Except that creativity and connections don't feel like they work that way.  It's not as simple as "If I think about this long enough, I'll gain insights."  Insights can come out of the blue.  They can show up when you're thinking about something else (they frequently do).  They can even come when you're in a hurry and writing at the last second, although I wouldn't depend on this.

When I'm writing fiction, the "what do I think about it" element starts with wondering at some point in the story writing process (often fairly early) why am I writing this?  What is compelling or interesting about this material?  In other words, I start to think about the broader connections of the story to the world.  I'm thinking thematically.  I'm no longer "just" telling a story.  I'm telling a story with a purpose.  I need to think my way to that purpose.

How do I craft it:  I think most writing classes spend too little time on the first elements and most of their time on this one.  I understand the emphasis.  Craft is teachable, and it's easily gradable.  Craft questions are really product questions.  What does the final product look like?  Craft is about word choice, sentence structure, paragraph organization, and essay structure.  It's about rhetoric and figurative language.

Craft can be so integral to writing that I will occasionally tell kids, "What you have to say is less important than how you say it."  Or another way to phrase this is "How you say something can make it important."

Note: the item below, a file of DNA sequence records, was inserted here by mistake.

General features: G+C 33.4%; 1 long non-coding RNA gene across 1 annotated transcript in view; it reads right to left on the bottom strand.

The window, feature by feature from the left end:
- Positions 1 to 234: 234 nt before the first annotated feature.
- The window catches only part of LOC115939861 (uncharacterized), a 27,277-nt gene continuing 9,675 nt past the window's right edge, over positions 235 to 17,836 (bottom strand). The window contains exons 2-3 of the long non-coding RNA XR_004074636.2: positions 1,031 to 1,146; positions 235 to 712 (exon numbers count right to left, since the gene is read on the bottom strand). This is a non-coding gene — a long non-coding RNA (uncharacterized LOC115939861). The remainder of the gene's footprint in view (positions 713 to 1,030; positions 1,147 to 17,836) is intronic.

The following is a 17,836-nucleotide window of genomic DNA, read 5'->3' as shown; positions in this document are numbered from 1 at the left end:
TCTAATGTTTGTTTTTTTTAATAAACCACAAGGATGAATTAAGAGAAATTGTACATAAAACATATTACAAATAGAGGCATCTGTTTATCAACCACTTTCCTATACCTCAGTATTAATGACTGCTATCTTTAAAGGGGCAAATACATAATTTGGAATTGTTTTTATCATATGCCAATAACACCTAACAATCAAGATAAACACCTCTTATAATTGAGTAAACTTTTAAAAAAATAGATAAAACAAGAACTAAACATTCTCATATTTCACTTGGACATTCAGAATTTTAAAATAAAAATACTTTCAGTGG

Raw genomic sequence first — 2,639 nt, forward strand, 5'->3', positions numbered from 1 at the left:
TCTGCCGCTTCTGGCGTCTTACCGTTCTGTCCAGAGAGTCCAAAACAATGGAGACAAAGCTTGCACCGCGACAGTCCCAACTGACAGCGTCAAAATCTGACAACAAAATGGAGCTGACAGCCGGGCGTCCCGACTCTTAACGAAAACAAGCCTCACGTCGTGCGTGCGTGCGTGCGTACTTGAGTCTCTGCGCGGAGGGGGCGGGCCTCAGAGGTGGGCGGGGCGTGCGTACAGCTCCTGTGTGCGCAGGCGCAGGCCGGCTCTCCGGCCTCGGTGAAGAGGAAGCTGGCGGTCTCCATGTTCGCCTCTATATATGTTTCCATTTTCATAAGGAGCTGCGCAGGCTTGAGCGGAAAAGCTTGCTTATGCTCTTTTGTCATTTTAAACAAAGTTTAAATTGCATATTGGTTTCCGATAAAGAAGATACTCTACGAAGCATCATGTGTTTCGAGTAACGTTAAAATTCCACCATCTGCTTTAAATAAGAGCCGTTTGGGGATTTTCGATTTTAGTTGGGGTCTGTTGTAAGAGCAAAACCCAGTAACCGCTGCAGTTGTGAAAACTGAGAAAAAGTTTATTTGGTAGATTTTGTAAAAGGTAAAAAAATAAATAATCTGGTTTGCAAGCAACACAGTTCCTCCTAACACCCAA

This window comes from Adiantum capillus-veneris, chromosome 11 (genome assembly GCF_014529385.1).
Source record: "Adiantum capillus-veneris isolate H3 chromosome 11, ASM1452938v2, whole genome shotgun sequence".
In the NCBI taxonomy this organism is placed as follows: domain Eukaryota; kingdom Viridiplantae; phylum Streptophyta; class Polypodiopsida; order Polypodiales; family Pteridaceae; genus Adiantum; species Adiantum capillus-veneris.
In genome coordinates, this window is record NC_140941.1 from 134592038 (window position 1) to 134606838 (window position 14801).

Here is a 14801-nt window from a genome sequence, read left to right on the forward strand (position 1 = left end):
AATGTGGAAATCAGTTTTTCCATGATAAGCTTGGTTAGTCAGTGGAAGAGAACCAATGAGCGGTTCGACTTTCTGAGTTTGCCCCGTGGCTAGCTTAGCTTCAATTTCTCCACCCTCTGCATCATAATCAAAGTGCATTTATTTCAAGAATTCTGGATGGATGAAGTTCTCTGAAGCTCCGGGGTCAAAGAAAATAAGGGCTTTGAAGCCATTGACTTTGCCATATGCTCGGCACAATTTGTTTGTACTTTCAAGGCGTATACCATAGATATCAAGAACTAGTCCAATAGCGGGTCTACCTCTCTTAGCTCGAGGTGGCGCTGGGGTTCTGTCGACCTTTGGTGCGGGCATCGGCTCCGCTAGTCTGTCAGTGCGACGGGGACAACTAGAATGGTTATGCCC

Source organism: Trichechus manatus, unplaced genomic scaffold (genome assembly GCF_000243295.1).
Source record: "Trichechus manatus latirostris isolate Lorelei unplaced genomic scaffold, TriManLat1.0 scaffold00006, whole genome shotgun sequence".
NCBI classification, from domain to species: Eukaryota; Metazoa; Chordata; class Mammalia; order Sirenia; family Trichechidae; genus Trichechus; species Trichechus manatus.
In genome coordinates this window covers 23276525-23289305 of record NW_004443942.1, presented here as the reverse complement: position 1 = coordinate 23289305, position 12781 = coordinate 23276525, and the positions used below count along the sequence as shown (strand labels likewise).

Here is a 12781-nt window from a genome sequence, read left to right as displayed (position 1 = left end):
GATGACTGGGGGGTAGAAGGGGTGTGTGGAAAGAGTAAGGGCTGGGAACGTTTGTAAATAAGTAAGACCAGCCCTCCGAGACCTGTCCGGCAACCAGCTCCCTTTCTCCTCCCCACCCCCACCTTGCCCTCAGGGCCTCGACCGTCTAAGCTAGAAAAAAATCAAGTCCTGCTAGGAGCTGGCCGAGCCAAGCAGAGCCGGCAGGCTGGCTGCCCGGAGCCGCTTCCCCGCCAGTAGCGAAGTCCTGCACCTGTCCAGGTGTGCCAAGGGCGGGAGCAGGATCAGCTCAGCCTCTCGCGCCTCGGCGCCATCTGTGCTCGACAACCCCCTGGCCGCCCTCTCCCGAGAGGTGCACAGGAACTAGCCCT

Craft is vital, naturally, but beautiful craft applied to papers without content creates hollow shells (I get to read a fair number of hollow shells every assignment).  On the other hand, poor craft can disguise interesting content so thoroughly that the content is destroyed.  So we do have to spend considerable time on craft.

In fiction, craft on the basic level is what makes the story readable.  For many wannabe fiction writers, this is the most visible level they are struggling with.  Often it is craft issues that allow an editor to reject a manuscript after only reading the first page.  On the basic level, craft is often just about clarity.  On the advanced level, craft makes stories soar.  Craft brings tears to the eyes of literary aficionados and elevates prose to poetic heights.

I should point out, too, that craft is valued more in some circles than others.  Certainly there's a wide variety in achievement in craft among published works, so much so that some people grow absolutely frothy about commercially successful works that they don't believe are well-crafted, and bemoan the obscurity of beautifully crafted works.

It's an unfair world.

Conclusion:  Mostly I put together these ideas because I just graded a set of papers that I thought were weak in the knowledge and thinking elements.  I thought it was an interesting exercise to put them together this way, and, hopefully, I encouraged some writers to spend more time getting to actually . . . you know . . . learn about their subjects and then to think about them. 

Writing isn't just about putting commas in the right place and knowing where to make paragraph breaks.


( 1 comment — Leave a comment )
Dec. 8th, 2012 02:27 am (UTC)
I encourage aspiring writers to read, read, read, read. Lots and lots of history, particularly primary source.

The chief purpose of this is knock one's block off. You know this has succeeded when you think of some modern day custom that it's weird. This encourages research since you know enough to know what you don't know.

The other effect is to pre-feed you with all sort of info, so you need to research less. 0:)
( 1 comment — Leave a comment )